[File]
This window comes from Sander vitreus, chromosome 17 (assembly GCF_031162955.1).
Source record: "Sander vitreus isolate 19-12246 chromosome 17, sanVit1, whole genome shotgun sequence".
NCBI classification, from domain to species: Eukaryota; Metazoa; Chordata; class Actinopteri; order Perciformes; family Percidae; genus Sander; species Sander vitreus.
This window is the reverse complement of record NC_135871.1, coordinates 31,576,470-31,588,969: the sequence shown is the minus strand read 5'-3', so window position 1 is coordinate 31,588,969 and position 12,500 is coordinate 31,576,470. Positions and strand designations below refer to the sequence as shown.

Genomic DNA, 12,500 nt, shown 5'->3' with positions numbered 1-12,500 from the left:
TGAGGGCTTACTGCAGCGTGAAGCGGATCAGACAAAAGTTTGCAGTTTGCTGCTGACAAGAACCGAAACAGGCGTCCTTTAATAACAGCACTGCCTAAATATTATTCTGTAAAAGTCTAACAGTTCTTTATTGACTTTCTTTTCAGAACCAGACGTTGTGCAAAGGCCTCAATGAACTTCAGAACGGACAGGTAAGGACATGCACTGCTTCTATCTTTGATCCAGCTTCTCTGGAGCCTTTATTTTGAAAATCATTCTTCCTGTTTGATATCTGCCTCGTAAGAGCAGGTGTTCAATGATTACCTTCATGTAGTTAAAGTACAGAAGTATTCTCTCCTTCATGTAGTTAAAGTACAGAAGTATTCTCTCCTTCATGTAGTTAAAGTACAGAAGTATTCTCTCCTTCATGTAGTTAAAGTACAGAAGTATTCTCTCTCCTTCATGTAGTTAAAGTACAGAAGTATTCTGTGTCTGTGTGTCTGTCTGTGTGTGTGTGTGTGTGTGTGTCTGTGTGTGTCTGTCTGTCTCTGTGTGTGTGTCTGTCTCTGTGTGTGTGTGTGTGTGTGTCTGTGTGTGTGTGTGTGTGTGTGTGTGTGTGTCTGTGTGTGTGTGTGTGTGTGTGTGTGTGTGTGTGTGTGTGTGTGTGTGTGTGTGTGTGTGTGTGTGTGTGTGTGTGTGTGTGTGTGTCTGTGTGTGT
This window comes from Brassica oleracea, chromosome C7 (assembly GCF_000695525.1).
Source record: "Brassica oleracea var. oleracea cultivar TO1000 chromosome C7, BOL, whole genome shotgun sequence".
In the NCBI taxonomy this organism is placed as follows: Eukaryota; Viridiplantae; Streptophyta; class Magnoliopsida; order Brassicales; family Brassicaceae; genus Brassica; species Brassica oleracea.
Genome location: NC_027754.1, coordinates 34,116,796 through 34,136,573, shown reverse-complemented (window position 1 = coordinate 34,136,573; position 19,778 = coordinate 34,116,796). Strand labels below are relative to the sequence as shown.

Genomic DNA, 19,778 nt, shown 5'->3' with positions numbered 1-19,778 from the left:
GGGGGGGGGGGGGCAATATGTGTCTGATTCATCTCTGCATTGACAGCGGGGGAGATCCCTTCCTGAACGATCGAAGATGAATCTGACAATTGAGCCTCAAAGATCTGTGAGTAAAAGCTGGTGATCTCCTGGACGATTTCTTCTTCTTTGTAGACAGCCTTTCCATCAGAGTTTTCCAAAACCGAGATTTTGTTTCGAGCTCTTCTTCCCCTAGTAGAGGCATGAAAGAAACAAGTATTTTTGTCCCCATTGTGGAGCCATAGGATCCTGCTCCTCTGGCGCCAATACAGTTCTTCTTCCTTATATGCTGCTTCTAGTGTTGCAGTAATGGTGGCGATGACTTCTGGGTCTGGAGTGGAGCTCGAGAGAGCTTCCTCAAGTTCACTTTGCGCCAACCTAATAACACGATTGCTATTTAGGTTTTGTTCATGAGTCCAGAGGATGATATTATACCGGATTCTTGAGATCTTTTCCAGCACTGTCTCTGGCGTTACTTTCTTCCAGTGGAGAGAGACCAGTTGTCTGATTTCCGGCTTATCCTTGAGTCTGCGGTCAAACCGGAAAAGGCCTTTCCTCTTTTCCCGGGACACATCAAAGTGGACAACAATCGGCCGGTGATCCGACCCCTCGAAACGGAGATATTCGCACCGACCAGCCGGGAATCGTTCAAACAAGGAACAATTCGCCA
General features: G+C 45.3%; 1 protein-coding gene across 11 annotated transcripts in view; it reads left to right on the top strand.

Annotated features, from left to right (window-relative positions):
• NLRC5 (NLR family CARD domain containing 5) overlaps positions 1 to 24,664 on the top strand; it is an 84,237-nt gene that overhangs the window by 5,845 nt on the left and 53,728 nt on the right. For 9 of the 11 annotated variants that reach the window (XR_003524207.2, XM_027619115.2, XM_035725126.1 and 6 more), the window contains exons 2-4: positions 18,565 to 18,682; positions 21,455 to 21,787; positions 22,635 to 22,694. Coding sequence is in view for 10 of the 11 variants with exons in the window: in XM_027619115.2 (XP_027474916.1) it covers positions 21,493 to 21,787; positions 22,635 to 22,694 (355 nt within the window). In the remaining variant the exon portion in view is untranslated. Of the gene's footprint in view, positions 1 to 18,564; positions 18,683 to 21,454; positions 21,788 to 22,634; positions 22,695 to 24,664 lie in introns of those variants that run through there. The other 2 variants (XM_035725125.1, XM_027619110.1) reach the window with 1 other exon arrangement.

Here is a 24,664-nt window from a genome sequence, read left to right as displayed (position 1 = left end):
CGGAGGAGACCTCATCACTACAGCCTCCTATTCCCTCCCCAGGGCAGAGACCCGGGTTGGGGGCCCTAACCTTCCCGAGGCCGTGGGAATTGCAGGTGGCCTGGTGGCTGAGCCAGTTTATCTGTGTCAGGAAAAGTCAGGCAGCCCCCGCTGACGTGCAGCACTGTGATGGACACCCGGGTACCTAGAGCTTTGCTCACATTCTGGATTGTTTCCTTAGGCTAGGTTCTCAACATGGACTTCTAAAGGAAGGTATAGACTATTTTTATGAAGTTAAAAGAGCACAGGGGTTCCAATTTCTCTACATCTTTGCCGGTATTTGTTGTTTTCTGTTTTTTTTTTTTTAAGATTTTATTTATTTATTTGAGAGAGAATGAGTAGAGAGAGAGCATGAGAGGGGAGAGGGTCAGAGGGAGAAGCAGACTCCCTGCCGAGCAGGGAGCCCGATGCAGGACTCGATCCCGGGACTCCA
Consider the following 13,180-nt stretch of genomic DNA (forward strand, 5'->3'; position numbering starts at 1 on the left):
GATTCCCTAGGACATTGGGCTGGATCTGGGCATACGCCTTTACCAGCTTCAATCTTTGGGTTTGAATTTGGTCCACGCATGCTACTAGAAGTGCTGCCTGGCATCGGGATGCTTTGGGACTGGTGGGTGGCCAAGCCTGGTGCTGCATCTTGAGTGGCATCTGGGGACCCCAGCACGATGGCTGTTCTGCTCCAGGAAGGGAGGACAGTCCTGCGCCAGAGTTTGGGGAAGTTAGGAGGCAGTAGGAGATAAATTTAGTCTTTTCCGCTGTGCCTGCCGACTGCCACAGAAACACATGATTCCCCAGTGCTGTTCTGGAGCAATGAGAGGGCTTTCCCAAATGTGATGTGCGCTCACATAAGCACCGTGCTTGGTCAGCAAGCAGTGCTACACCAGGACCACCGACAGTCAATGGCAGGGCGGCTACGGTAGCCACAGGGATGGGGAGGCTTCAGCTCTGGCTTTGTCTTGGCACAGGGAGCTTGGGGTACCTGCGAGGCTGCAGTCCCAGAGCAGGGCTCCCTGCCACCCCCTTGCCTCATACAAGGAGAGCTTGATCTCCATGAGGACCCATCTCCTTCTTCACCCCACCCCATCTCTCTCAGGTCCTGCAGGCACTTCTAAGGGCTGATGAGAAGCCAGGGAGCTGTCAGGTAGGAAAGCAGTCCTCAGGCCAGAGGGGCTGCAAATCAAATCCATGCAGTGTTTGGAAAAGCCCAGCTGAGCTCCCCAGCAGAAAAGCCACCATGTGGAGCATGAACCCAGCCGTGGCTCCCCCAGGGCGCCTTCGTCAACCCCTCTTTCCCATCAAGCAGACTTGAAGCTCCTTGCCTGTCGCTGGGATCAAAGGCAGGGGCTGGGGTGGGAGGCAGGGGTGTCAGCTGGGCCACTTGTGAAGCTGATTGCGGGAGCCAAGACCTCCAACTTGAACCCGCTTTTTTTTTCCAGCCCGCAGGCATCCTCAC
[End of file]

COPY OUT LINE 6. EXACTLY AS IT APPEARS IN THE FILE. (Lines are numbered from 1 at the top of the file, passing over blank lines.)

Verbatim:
TGAGGGCTTACTGCAGCGTGAAGCGGATCAGACAAAAGTTTGCAGTTTGCTGCTGACAAGAACCGAAACAGGCGTCCTTTAATAACAGCACTGCCTAAATATTATTCTGTAAAAGTCTAACAGTTCTTTATTGACTTTCTTTTCAGAACCAGACGTTGTGCAAAGGCCTCAATGAACTTCAGAACGGACAGGTAAGGACATGCACTGCTTCTATCTTTGATCCAGCTTCTCTGGAGCCTTTATTTTGAAAATCATTCTTCCTGTTTGATATCTGCCTCGTAAGAGCAGGTGTTCAATGATTACCTTCATGTAGTTAAAGTACAGAAGTATTCTCTCCTTCATGTAGTTAAAGTACAGAAGTATTCTCTCCTTCATGTAGTTAAAGTACAGAAGTATTCTCTCCTTCATGTAGTTAAAGTACAGAAGTATTCTCTCTCCTTCATGTAGTTAAAGTACAGAAGTATTCTGTGTCTGTGTGTCTGTCTGTGTGTGTGTGTGTGTGTGTGTCTGTGTGTGTCTGTCTGTCTCTGTGTGTGTGTCTGTCTCTGTGTGTGTGTGTGTGTGTGTCTGTGTGTGTGTGTGTGTGTGTGTGTGTGTGTCTGTGTGTGTGTGTGTGTGTGTGTGTGTGTGTGTGTGTGTGTGTGTGTGTGTGTGTGTGTGTGTGTGTGTGTGTGTGTGTGTGTGTGTCTGTGTGTGT